The best men I know are not hemmed within these masculine lines — they model traditionally “feminine virtues,” too, like compassion, endurance, and gentleness — nor would they suggest women cannot attain prudence, honor, and the like. Yet the link of certain virtues to masculinity is not meaningless, either. Whether it is a link of nurture, nature, or both, I can’t and won’t attempt to consider here, but masculinity is not an empty concept with no enfleshed reality. The aspiration toward courage in protection is especially strong. To protect, argues The Art of Manliness founder Brett McKay, is the most “distinctively masculine” role.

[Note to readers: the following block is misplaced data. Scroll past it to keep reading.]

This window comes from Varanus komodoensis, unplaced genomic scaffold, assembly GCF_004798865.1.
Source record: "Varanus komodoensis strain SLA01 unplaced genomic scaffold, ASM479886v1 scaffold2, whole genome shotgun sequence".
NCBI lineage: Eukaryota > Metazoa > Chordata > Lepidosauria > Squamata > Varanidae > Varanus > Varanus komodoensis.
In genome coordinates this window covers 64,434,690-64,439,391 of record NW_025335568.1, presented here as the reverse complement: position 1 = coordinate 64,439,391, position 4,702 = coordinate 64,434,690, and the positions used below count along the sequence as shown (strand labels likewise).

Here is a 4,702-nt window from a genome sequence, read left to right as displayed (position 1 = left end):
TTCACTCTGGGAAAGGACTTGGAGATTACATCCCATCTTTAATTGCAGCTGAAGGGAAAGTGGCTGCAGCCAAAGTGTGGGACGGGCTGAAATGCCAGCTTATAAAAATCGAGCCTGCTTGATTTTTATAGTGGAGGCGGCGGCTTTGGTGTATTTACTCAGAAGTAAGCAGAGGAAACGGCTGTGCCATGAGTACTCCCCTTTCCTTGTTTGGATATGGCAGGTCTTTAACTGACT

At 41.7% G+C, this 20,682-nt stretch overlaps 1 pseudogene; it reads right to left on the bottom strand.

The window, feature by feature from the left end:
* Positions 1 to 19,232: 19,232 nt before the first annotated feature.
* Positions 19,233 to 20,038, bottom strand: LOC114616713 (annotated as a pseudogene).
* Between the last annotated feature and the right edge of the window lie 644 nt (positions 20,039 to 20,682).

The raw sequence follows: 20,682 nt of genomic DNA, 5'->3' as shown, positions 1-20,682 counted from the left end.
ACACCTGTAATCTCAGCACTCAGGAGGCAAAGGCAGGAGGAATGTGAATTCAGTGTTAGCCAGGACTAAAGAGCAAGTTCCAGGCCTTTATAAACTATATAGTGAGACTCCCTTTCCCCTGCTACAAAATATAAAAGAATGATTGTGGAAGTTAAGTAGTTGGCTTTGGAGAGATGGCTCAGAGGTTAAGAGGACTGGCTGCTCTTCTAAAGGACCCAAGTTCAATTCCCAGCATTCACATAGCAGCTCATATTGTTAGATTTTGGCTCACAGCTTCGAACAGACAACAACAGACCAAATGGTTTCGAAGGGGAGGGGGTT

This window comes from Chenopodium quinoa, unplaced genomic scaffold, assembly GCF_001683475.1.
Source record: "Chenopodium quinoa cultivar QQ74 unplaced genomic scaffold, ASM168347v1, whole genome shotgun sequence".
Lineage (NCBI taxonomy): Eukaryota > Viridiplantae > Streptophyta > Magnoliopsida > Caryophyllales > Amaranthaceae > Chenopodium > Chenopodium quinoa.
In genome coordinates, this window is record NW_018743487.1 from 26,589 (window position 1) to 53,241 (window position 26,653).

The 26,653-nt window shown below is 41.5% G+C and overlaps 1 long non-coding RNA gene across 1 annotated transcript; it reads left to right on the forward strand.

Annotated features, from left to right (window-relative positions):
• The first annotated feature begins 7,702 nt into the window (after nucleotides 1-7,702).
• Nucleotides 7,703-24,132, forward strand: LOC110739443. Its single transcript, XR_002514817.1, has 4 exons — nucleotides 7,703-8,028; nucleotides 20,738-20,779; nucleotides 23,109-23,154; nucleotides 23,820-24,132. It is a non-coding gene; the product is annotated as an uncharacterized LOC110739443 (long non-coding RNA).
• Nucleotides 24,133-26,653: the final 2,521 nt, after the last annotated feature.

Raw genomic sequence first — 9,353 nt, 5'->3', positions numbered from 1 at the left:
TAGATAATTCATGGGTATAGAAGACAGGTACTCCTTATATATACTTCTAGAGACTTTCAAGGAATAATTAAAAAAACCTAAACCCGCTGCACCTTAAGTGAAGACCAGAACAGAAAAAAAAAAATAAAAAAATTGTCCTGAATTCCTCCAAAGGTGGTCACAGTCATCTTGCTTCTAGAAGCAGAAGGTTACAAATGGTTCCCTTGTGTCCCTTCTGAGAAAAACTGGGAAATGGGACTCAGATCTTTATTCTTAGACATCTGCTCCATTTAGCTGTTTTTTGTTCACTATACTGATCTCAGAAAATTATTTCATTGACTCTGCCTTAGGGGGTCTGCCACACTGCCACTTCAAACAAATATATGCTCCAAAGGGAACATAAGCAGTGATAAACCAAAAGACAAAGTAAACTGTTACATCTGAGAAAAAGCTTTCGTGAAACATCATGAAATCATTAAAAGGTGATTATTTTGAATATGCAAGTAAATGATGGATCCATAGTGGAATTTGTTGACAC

This is where Reno, Trump, and, if they accept the premise that “wearing a mask emasculates,” their critics all go awry: No virtuous and healthy conception of masculinity — be it more traditional and gendered or modern and egalitarian — should see a choice to protect the vulnerable as unmanly.